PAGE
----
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Identical Audio CD – Audiobook, CD, Unabridged
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Turow continues his obsession with innocence (his breakout first novel, Presumed Innocent, 1987, was followed after 20 years by Innocent). In this strained reworking of the theme, the mystery centers on identical twins, Cass and Paul Giannis, who both attend a party at the home of their father’s greatest rival, Zeus Kronon, in 1982. The mythological references are many, most seeming to underscore the simple point that the book is about twins. The pivot for the action is the 2008 release from prison of Cass, who confessed to the 1982 murder of his girlfriend Athena Kronon (daughter of Zeus). Cass has been destroyed by prison; Paul is a state senator and mayoral candidate. Matters get further complicated when an ex–FBI agent and a PI reopen the murder case on their own, convinced that Cass is innocent. Much of this book is weighed down by unnecessary accounts of characters’ lives from childhood on. The interesting part has to do with the forensics of fingerprinting and DNA, though the 2008 time frame limits what can be done with that. All in all, a disappointment from a much-loved author. HIGH-DEMAND BACKSTORY: Turow may have drunk from the well of innocence one too many times, but his fans are still thirsty. --Connie Fletcher --This text refers to the Paperback edition.
"A compulsively readable tale of love, guilt and revenge that may take its cues from the story of Pollux and Castor and other Greek myths but resonates even more strongly with the near-epic Kindle County narrative Turow has created over some three decades. Even when "Identical's" many twists challenge the reader to figure out who's on first, it is Turow's deftly drawn characters - coping with advancing age, old grief and lost love - that linger in the mind."―Los Angeles Times
"Suspense with twists and turns from a master of the form."―Sacramento Bee
"Complexity is the hallmark of Turow's brainy legal thrillers."―USA Today
"Turow has obvious fun with his mythological conceit...the process of discovery takes nice and sometimes unexpected twists. Amid the super modernity of DNA tests, the austerity of case law and the tangles of contemporary politics, Turow never loses sight of the ancient underpinnings of his story...Classic (in more senses than one) Turow."―Kirkus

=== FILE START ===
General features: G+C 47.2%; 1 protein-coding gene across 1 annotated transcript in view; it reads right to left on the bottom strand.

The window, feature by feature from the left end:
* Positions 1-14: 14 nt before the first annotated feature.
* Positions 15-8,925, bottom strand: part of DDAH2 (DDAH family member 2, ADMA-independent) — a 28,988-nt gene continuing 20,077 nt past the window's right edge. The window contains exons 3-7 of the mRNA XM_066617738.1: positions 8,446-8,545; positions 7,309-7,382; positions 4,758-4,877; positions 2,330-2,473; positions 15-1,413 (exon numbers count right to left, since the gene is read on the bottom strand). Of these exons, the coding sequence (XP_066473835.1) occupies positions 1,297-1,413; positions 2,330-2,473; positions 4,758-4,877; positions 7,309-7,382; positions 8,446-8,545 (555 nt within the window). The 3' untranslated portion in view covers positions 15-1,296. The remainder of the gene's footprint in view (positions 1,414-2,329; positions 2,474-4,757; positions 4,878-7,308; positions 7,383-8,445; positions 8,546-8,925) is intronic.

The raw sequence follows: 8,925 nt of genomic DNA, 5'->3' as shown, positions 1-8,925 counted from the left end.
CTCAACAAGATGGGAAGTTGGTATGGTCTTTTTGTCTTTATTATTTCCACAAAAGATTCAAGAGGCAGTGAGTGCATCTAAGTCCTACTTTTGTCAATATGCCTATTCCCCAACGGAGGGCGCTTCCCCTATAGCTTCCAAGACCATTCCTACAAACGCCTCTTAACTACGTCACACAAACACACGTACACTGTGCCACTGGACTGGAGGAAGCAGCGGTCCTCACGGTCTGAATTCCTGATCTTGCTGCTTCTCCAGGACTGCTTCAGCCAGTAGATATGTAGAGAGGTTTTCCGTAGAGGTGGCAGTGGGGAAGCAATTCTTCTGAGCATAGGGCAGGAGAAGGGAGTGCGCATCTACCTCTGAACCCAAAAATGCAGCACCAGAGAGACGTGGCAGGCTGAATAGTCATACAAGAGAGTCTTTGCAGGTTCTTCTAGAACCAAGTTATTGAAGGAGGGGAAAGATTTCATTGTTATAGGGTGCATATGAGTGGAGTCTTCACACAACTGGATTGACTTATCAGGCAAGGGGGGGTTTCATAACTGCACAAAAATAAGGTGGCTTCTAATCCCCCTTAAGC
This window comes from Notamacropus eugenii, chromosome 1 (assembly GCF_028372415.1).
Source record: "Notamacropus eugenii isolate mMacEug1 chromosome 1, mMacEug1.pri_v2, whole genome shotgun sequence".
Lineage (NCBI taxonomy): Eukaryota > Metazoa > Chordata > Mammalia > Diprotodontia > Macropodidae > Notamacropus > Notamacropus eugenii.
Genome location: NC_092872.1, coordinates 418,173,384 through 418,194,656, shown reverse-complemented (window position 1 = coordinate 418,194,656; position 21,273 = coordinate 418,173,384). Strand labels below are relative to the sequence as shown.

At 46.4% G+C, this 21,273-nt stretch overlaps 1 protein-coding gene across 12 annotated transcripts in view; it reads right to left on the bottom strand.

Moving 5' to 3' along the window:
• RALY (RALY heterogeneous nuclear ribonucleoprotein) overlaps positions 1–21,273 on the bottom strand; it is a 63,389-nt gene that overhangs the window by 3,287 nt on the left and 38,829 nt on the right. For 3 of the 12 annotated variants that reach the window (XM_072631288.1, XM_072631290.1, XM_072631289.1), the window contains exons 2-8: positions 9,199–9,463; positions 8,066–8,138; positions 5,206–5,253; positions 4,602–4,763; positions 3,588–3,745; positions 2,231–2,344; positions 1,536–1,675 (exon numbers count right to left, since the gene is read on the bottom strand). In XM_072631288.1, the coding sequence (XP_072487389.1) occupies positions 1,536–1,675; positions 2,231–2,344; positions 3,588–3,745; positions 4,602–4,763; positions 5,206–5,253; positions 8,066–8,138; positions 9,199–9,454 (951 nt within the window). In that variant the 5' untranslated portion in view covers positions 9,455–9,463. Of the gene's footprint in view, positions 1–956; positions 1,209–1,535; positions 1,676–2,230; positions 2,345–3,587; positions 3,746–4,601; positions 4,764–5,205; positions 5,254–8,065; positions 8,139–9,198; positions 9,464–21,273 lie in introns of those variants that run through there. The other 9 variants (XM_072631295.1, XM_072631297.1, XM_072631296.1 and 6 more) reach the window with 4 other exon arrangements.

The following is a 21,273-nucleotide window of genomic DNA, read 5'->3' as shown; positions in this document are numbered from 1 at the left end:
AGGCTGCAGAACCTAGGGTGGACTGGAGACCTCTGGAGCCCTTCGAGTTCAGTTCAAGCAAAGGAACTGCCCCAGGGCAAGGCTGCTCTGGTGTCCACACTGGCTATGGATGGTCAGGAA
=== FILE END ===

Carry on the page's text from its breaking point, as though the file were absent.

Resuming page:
"A wrenching story of violence, betrayal, and human credibility."―Library Journal
"It's classic Turow: love, lies, and lawyers."―Good Housekeeping
"A tantalizingly tangled web of betrayal, deception and familial love...this twisty who's-who whodunit packs plenty of drama."―Family Circle
"Scott Turow's new novel is the dedicated fiction-reader's version of El Dorado: a driving, unputdownable courtroom drama/murder mystery that is also a literary treasure, written in language that sparkles with clarity and resonates with honest character insight. I came away feeling amazed and fulfilled, as we only do when we read novelists at the height of their powers. Put this one on your don't-miss list." (Praise for Innocent)
―Stephen King --This text refers to the Paperback edition.
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I found, however, the sections dealing with a lesbian couple rather unnecessary, boring and quite predictable. I wonder why this stuff was included - the two ladies have nothing to contribute to the main story. It ends on comical note.
Tim, the fit oldster, should be a role model for me (I am 79 now). Turow's description of his aging but still working body is kind of encouraging.
Interesting similarity to Jeffrey Archer's fiction: an incest. Archer, I think, uses it two stories and Turow uses it here as well.
Turow created here something similar to classic Greek tragedies. This is, however, 2013 AD not 500 BC. The women, however are the strongest players here, as they were back then.
I liked Grisham's last opus much better but Turow is not that bad. I may buy a few books I missed after his first one or two.
Recommended but with reservations.
Scott Turow is certainly one of our best mystery writers. Unfortunately, "Identical" isn't one of his better books. Like most serious mystery readers, figuring the plot out early in the book and finding we're right at every plot twist and juncture gives us no pleasure. "Identical" was all too easy to figure out. Were the characters people we cared about, I wouldn't have minded, but I can't think any of them were interesting, likable, or well developed enough to say that I wanted to finish the book just to see how they all fared. Kudos to Amazon for helping me find the pleasure of reading Kindle books, and best wishes to Scott Turow on his next book. He's given us great pleasure in the past. I'm certain he'll continue to give us pleasure in the future.
It was hard to follow at times. There were a good many characters who were referred to by first names sometimes and sometimes last names and it was hard to remember them all. I wish I had read this on my Kindle so I could reference the names.
I liked the plot and I was intrigued by the use of twin characters.
In the beginning there were several characters that I really connected with. They had very interesting thoughts and attitudes.
I read "Presumed Innocent" many rears ago and was quite impressed, but this is the first Turow book I've read since.